Courtesy Postmedia Calgary
Sept. 13, 2019
University community well represented at Top 7 Over 70 awards
A former dean, alumni, and recipients of various university honours are among the 2019 Top 7 Over 70 award winners that were announced in Calgary yesterday. The biennial awards program recognizes people in and around the city who have achieved “remarkable success” in activities they started after they turned 70. Not only do the awards honour the individuals, but they also help promote the fact that older adults bring a lot of energy, innovation and ideas to the community.
"There are a lot of elderly people, 70-plus, who are doing some very interesting things out there,” says Dr. Eldon Smith, MD, one of the winners. “I'm deeply honoured that they thought I was one of them but honestly, there are a lot of people who are very vigorous and working hard every day and making some significant accomplishments.” Smith, 80, is a cardiologist and professor emeritus from the Department of Medicine who joined the University of Calgary medical faculty in 1980 and served as dean from 1992 until 1997.
- Photo above: Calgary’s 2019 Top 7 Over 70 award winners from left: Sylvia Rempel, Jacqueline Cameron, Gus Yaki, John Lacey, Bob Brawn and Ken Stephenson pose for a photo after they were announced at the cSPACE King Edward building in Calgary on Sept. 12, 2019. Photo courtesy Postmedia Calgary
Several years ago, he co-founded a company, Cardiol Therapeutics Inc, to commercialize a cannabinoid compound for treatment of inflammation in heart failure. “Things have gone really well for us and we took it public in December. We're listed on the Toronto Stock Exchange now and have been doing some very interesting things,” he says. “We're not quite in clinical trials yet but we're imminently going to be starting administering it to patients.”
Jacqueline Cameron, BA’05, BEd’07, was in her 50s when she studied psychology and French at UCalgary. And she was in her 70s when she started a business making clothing for people with mobility challenges after her husband, Jack, developed a degenerative muscle disease and began using a wheelchair. She is “totally overwhelmed and humbled” by receiving the Top 7 Over 70 award. “It was a nice surprise,” says Cameron, 81.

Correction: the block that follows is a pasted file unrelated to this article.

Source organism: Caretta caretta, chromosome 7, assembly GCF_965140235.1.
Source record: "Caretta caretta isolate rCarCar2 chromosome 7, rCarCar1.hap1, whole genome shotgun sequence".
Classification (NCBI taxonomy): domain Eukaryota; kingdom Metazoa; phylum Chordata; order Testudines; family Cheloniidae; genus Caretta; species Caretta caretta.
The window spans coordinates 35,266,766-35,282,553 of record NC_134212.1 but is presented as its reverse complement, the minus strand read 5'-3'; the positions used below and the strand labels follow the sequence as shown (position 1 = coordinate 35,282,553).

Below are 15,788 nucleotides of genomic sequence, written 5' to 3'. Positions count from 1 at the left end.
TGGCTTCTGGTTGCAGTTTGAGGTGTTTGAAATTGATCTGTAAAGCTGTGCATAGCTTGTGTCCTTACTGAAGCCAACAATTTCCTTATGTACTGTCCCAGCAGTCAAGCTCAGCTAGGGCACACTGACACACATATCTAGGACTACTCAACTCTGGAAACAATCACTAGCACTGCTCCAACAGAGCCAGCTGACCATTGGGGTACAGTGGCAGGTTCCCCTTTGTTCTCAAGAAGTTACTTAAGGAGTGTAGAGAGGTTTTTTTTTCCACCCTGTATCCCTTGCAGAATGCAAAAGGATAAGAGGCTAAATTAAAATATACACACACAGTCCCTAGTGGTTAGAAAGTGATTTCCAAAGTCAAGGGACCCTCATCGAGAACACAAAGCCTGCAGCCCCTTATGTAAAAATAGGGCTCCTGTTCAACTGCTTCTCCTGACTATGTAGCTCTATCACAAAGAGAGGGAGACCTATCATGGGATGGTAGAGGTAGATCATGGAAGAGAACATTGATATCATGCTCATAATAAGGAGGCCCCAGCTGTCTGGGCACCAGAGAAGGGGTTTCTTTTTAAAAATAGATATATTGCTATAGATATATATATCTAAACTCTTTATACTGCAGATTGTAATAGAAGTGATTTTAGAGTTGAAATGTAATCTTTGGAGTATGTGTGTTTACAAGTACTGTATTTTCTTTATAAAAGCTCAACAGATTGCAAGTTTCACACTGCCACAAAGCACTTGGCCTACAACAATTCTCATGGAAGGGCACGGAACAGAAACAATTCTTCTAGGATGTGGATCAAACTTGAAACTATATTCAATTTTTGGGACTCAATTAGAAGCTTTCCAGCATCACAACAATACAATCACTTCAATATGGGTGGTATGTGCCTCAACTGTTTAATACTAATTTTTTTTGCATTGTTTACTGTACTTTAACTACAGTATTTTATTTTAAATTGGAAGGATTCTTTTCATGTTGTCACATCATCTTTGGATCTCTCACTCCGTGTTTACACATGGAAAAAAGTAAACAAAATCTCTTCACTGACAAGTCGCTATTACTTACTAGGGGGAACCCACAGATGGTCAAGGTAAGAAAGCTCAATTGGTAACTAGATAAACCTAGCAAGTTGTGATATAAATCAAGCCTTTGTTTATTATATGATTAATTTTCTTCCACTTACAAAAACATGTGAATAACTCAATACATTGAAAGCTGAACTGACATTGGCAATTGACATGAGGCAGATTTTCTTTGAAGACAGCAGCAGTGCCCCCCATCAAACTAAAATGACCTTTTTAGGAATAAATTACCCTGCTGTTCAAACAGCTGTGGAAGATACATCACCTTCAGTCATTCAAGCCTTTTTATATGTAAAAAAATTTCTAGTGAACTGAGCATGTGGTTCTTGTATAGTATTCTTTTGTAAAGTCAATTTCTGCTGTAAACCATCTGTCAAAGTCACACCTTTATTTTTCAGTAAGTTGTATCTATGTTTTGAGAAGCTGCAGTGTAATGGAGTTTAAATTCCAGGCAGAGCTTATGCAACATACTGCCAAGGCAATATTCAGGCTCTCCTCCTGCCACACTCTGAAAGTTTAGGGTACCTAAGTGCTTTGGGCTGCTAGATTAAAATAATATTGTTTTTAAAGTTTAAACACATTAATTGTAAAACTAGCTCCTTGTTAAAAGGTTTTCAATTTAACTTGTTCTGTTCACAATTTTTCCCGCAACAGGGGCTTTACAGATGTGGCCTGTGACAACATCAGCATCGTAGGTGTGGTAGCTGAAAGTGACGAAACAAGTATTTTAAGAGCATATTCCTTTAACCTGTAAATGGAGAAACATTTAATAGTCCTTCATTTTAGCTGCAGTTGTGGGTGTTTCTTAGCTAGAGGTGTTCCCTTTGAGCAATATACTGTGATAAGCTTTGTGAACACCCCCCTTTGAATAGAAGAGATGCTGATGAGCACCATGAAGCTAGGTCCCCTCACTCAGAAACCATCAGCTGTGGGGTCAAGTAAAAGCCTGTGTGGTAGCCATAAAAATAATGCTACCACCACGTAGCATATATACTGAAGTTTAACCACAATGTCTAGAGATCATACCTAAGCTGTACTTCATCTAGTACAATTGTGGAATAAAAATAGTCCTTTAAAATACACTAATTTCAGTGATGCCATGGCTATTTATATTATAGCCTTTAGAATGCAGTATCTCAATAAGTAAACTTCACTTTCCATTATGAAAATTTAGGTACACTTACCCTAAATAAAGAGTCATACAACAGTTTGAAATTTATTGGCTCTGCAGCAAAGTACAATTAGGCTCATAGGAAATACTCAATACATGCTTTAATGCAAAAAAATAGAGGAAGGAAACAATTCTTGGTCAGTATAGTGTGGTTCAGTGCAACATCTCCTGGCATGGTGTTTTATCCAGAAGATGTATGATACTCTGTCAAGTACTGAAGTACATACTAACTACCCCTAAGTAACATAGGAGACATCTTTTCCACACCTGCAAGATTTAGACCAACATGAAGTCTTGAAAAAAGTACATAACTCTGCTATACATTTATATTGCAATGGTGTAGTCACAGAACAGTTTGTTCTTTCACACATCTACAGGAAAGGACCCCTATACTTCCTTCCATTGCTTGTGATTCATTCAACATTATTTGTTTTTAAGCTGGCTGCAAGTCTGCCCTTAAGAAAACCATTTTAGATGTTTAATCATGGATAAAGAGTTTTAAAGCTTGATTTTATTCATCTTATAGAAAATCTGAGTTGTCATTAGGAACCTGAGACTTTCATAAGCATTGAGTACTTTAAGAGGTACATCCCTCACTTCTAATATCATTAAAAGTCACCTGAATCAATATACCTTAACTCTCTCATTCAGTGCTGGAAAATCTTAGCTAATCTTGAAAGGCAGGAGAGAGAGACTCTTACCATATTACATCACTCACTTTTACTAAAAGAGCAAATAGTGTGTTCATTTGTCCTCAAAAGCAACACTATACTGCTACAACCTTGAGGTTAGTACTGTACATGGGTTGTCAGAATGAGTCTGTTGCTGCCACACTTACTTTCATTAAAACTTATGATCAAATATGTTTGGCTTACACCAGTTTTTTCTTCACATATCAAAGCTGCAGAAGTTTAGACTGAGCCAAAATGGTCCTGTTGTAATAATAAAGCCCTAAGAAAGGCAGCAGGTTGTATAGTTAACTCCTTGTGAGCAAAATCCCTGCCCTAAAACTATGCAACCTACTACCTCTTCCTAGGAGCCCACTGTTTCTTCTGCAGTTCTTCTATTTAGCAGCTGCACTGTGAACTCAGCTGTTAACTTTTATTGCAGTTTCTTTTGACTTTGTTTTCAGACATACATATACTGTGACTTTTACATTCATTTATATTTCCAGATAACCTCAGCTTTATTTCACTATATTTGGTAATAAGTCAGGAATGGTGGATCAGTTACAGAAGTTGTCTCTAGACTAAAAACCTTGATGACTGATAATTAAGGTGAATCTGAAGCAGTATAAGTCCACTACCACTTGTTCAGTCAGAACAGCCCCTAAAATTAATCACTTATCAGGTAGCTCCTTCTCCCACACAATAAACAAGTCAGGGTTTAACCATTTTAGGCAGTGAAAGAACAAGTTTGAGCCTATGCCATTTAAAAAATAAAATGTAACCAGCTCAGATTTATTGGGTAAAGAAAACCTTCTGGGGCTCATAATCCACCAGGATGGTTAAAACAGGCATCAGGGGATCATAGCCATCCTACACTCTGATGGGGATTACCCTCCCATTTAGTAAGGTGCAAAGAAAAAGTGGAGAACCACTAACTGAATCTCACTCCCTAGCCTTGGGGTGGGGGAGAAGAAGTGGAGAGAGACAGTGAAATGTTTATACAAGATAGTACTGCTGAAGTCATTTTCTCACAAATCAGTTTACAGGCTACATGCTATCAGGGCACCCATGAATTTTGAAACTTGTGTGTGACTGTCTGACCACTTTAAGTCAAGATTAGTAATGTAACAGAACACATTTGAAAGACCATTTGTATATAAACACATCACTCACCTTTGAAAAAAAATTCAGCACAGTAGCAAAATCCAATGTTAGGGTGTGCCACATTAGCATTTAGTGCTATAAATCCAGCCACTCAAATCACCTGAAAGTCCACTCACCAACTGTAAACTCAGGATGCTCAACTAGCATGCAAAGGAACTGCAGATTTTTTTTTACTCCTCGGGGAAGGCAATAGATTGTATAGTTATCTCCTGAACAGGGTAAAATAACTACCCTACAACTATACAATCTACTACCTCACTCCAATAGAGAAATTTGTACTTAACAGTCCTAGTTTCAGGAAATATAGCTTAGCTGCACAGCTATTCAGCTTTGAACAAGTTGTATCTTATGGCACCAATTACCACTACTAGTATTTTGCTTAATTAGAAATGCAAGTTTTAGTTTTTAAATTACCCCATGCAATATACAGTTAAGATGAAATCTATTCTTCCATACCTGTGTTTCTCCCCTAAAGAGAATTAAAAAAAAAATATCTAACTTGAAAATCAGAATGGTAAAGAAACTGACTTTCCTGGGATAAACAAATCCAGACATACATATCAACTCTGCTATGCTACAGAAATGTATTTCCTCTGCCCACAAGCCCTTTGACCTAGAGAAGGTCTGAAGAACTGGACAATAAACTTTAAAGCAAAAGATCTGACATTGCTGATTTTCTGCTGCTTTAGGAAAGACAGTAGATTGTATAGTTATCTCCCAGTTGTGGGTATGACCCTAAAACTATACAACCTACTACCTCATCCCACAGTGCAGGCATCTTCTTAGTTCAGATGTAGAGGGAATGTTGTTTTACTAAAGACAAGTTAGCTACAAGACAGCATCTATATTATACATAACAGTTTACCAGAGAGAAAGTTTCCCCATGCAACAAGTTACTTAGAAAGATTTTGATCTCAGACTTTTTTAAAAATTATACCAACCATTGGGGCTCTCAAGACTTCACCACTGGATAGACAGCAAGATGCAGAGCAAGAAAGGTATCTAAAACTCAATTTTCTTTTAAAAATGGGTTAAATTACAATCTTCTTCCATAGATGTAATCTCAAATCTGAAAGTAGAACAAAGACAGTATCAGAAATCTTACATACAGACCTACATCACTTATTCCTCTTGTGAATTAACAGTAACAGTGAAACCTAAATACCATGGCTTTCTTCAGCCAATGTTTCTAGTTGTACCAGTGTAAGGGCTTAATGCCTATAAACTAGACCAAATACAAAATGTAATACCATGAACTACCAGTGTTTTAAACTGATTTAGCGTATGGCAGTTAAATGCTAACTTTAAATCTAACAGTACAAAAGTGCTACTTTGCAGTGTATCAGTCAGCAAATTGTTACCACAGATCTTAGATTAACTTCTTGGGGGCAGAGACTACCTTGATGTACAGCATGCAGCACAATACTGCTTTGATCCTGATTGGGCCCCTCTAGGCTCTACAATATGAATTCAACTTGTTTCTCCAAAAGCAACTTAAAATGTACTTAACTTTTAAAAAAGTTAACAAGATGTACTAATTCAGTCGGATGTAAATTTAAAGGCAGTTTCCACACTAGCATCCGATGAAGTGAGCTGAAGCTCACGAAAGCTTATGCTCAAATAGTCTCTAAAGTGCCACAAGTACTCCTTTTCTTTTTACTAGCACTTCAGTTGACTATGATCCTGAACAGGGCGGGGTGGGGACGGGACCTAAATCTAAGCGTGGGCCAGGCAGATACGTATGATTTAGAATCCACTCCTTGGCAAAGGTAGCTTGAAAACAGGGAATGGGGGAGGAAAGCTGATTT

Super-Fly Adaptive Apparel sells the fashionable, comfortable and functional clothing she had been sewing for her husband. “This was done not because I wanted to get into business, it was done out of love and compassion for my husband. These clothes made it possible for him to look as he liked to.” The “easy on easy off” line of pants, shirts, outerwear and even swim trunks includes lots of stylish zippers and makes life easier for people with mobility issues and for those who care for them.
2019 UCalgary honorary degree recipient Dr. John Lacey, LLD’97, 87, is known internationally for his innovation in oil and gas exploration and pipeline technology, and celebrated locally for applying his significant business acumen to support arts, health, science and education ventures in Calgary. The award is “a wonderful recognition by one's peers, friends and community,” he says. “It’s very special.”
Lacey helped steer the Calgary Philharmonic Orchestra from bankruptcy to growth and he started the Naomi and John Lacey Virtuoso Program to attract world-class talent to the city. “It’s good fun,” he says. “I never reached retirement age, that’s a fact, and frankly I think people are missing out on not doing things. There is a lot of help needed out there, all sorts of things.”
Energy industry veteran Bob Brawn, BA’89, received a University of Calgary Distinguished Business Leader Award in 1996, lent his talents to an advisory council to the university and supported a number of campus initiatives through the Brawn Family Foundation. Now 83, he is working with Heritage Park to develop natural resources exhibits and developing a 34-acre senior retirement complex in Calgary that has different types of housing and recreation options.
“All awards are very much appreciated and you become very humbled by receiving them,” he says. “It’s a nice honour and a wonderful tribute and I’m not sure I deserve it. Having lived here most of my life and being born here, you want to give back and I appreciate being recognized for it.”
The Top 7 Over 70 awards has led to the creation of InterGen, a program that partners older adults with younger entrepreneurs to share their decades of experience and expertise and help boost Calgary’s economy. For the first time in Canada’s history, there are more people over 65 than children under 15. By 2036 there will be about 10 million older adults in Canada. Top 7 Over 70, which is supported by the Calgary Seniors Resource Society, will hand out awards to the 2019 winners at a gala Oct. 17.